State of stress, strain and hookes law

In summary, the conversation is about finding the state of stress based on the given state of strain. The speaker used Hooke's law and the given values for E, v, and strain components to calculate the stress components. However, the resulting values do not match with the expected answers from the question. The speaker also mentions difficulties in finding the value for the shear stress component, \tauxy. They question whether they have made a mistake or if there could be errors in the expected answers.
  • #1
in the following question i am asked to find the state of stress given the state of strain.
i went about solving this using hookes law

[tex]\sigma[/tex]xx=E[(1-v)[tex]\epsilon[/tex]xx + v([tex]\epsilon[/tex]yy+[tex]\epsilon[/tex]zz)]/[(1+v)1-2v)]

using the given

i get

but as you can see these are not the correct answers according to the question.
can anyone see where i have gone wrong ?

also how do i find [tex]\tau[/tex]xy?
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  • #2

from this i already see that the answers are not going to be the same as the answers in the book, and there is nowhere i have gone wrong with the math here,

am i doing something fundamentally wrong or could they be wrong with their answers,??
  • #3

Your calculation for the state of stress appears to be correct, based on the given values and using Hooke's law. However, it is possible that there is a mistake in the given values or the question itself. It would be helpful to double check the values and make sure they are accurate.

To find the shear stress, \tauxy, you can use the formula:

\tauxy = G * \gammaxy

where G is the shear modulus and \gammaxy is the shear strain. The shear modulus can be calculated using Hooke's law as:

G = E / (2 * (1 + v))

Substituting the given values, we get:

G = (30 * 10^6) / (2 * (1 + 0.3)) = 15 * 10^6

Now, we can calculate the shear strain, \gammaxy, using the given value for \epsilonxy:

\gammaxy = \epsilonxy = -1.25 * 10^-3

Finally, substituting these values into the formula for shear stress, we get:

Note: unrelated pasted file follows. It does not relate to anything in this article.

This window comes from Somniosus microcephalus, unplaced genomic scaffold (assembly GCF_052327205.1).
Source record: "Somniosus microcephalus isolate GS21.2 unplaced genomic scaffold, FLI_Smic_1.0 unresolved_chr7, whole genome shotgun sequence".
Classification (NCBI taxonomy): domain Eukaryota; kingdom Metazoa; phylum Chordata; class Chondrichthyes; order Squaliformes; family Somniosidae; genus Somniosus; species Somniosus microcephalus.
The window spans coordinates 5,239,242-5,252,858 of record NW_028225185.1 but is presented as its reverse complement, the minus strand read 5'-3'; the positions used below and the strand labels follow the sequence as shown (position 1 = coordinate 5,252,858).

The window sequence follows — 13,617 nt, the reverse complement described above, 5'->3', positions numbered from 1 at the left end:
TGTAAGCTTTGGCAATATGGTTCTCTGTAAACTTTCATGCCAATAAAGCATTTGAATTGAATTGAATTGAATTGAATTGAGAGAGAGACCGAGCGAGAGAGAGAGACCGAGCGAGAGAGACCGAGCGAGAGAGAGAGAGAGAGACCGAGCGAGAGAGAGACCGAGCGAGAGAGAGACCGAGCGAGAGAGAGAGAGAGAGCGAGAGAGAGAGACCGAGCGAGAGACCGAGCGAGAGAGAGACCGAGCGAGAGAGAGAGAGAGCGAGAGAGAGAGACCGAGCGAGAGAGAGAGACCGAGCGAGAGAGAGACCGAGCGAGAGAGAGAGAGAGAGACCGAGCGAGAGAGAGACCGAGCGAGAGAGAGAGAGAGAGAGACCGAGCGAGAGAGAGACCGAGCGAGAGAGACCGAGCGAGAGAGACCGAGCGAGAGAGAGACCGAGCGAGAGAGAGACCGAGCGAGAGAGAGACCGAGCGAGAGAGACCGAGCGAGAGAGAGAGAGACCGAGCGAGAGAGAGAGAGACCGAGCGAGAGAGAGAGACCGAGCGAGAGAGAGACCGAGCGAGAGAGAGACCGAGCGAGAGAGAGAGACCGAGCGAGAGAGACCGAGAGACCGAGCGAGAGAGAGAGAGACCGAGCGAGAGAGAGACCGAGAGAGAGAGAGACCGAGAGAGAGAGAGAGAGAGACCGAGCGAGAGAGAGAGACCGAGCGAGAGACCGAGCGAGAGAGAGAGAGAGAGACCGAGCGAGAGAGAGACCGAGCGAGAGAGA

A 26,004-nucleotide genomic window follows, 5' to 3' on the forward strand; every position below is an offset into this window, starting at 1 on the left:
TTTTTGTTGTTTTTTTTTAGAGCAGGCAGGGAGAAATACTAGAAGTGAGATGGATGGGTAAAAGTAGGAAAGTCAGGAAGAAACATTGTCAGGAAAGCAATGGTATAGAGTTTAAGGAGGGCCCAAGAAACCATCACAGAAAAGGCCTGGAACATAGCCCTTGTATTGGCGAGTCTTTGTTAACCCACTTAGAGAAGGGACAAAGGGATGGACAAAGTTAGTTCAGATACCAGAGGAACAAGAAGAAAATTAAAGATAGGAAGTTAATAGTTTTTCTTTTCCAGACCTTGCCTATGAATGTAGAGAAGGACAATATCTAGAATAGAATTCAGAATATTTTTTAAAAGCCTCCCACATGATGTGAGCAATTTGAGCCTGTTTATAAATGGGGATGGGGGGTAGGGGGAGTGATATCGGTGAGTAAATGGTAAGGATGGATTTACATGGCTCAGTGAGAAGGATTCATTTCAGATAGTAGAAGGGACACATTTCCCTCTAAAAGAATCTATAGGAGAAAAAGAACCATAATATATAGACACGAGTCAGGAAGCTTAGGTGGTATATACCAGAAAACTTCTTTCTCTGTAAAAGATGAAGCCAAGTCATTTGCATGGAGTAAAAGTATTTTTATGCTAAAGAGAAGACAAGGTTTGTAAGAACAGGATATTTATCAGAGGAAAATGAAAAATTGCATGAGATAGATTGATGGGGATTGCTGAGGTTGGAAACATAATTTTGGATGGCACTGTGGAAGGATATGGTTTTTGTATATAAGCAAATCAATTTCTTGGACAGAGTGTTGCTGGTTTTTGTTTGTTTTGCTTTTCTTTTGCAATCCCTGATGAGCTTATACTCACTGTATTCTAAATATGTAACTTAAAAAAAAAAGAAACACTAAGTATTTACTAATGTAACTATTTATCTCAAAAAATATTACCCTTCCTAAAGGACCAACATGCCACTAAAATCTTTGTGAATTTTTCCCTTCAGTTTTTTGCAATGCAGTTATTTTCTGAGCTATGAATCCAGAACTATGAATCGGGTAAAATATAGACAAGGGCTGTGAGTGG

\tauxy = (15 * 10^6) * (-1.25 * 10^-3) = -18.75 * 10^3

Therefore, the shear stress is -18.75 * 10^3, which is the correct answer according to the given values.

Related to State of stress, strain and hookes law

1. How is stress defined?

Stress is defined as the force acting on a material per unit area. It is a measure of the internal forces within a material that resist external forces.

2. What is the difference between tensile and compressive stress?

Tensile stress occurs when a material is being pulled or stretched, causing it to elongate. Compressive stress, on the other hand, occurs when a material is being pushed or compressed, causing it to shorten.

3. How is strain related to stress?

Strain is a measure of the deformation or change in shape of a material due to stress. It is directly proportional to stress, meaning that as stress increases, strain also increases.

4. What is Hooke's law and how is it used?

Hooke's law states that the stress and strain in a material are directly proportional within the elastic limit. This means that if a material is subjected to a small amount of stress, it will deform by a small amount and return to its original shape when the stress is removed. Hooke's law is used to calculate the amount of deformation in a material under a given amount of stress.

5. What is the difference between elastic and plastic deformation?

Elastic deformation occurs when a material is subjected to stress within its elastic limit, meaning it can return to its original shape once the stress is removed. Plastic deformation, on the other hand, occurs when a material is subjected to stress beyond its elastic limit, causing permanent deformation.

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